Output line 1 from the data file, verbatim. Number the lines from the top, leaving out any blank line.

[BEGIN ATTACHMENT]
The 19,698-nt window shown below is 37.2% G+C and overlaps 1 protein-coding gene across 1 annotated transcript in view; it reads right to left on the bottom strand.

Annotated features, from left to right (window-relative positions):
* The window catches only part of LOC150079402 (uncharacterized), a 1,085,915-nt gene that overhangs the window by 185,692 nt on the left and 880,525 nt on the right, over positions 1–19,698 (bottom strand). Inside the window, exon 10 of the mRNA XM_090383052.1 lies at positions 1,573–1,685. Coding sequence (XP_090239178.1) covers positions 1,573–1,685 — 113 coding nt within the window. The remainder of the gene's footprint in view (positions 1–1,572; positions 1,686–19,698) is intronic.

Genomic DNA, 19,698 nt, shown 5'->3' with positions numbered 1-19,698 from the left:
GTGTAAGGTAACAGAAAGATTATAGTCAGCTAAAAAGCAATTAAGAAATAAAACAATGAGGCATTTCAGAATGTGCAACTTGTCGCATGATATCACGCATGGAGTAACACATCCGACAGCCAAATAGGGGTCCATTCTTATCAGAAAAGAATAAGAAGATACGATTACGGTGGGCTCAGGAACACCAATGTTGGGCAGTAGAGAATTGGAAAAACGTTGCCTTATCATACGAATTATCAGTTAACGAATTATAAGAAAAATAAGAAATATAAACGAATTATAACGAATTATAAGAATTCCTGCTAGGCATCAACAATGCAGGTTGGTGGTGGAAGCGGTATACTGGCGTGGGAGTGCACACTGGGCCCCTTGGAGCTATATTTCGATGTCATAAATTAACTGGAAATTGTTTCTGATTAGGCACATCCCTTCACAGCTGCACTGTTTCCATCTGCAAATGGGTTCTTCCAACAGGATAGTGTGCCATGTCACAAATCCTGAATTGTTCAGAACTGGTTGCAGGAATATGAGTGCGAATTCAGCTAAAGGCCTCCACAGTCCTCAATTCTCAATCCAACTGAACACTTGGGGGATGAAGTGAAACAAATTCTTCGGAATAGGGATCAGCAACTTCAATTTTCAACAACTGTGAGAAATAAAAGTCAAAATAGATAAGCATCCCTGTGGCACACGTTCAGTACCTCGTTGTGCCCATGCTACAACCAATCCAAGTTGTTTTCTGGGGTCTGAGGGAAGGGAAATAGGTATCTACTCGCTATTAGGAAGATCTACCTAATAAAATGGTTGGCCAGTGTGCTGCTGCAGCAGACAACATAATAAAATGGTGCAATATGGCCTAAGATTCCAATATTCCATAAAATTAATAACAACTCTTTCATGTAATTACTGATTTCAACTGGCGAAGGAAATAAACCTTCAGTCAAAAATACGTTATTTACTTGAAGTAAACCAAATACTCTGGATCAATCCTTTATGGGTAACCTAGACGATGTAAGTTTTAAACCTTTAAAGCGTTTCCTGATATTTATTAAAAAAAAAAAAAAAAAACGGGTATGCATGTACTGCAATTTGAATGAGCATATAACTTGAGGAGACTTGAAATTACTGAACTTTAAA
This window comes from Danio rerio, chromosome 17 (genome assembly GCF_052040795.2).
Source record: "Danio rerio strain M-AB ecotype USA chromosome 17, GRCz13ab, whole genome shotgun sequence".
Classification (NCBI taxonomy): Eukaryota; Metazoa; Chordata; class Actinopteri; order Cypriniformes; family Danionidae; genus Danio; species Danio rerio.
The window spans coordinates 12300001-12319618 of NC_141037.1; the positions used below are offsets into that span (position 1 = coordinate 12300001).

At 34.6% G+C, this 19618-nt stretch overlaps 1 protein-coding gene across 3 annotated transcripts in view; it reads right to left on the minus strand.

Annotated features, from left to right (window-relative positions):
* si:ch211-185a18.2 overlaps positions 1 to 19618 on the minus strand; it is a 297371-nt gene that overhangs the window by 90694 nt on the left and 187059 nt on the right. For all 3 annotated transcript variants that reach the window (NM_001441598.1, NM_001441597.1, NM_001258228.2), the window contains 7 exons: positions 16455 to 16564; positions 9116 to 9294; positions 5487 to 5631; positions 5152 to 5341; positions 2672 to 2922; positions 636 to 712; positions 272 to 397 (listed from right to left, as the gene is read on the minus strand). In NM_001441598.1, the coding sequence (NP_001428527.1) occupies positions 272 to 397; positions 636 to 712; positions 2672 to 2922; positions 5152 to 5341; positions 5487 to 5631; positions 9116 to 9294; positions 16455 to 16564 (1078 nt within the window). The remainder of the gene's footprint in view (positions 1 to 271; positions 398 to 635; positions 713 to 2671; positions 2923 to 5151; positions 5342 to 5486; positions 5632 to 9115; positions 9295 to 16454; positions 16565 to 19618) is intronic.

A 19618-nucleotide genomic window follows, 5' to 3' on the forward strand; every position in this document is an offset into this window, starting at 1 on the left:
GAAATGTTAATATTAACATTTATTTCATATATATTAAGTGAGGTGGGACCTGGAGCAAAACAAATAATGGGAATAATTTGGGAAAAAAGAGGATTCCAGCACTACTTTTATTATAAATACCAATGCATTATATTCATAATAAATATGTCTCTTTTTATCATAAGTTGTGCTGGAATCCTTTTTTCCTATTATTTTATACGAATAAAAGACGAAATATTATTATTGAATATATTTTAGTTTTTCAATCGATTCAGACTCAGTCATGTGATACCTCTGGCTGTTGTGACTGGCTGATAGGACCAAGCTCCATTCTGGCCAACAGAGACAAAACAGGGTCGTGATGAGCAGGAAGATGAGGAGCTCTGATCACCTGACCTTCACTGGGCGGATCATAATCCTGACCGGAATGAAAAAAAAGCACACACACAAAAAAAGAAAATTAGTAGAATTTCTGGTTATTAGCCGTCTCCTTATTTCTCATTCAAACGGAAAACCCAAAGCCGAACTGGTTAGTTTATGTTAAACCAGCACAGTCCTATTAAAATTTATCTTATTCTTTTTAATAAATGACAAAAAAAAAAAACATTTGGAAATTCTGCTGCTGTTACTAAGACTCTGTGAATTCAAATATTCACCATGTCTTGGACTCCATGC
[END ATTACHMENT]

The 19,698-nt window shown below is 37.2% G+C and overlaps 1 protein-coding gene across 1 annotated transcript in view; it reads right to left on the bottom strand.